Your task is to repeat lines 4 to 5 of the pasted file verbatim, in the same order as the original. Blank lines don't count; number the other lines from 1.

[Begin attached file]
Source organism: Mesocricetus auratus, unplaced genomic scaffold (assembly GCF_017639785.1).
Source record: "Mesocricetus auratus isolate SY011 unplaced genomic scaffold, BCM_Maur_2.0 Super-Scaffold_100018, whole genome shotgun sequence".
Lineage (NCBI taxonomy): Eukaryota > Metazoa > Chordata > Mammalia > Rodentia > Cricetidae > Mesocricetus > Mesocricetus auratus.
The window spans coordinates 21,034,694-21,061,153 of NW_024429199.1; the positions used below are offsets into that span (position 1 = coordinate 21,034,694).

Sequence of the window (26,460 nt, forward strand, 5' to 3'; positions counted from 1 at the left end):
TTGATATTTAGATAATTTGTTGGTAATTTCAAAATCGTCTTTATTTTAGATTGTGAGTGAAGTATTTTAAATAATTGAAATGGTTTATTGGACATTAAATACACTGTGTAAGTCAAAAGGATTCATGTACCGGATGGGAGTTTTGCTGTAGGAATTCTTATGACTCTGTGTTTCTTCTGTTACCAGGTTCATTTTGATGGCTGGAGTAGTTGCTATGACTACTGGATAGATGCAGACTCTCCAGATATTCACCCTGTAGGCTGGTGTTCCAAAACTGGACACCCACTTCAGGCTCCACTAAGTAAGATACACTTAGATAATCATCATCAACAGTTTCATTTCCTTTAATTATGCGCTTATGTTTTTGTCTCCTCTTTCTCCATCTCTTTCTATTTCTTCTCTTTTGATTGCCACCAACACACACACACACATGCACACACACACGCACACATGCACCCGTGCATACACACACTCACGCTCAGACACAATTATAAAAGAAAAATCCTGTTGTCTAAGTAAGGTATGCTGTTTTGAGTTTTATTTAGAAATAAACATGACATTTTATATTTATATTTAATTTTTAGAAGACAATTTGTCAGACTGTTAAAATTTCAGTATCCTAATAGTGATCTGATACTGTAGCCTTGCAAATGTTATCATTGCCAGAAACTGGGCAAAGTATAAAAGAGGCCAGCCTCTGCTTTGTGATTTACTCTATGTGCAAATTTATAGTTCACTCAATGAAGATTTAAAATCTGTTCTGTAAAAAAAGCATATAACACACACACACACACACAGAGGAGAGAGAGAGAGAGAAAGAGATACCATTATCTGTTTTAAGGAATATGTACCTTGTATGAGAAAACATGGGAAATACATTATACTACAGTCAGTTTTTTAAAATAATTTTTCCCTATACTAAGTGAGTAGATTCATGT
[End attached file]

The window spans coordinates 21,034,694-21,061,153 of NW_024429199.1; the positions used below are offsets into that span (position 1 = coordinate 21,034,694).

Sequence of the window (26,460 nt, forward strand, 5' to 3'; positions counted from 1 at the left end):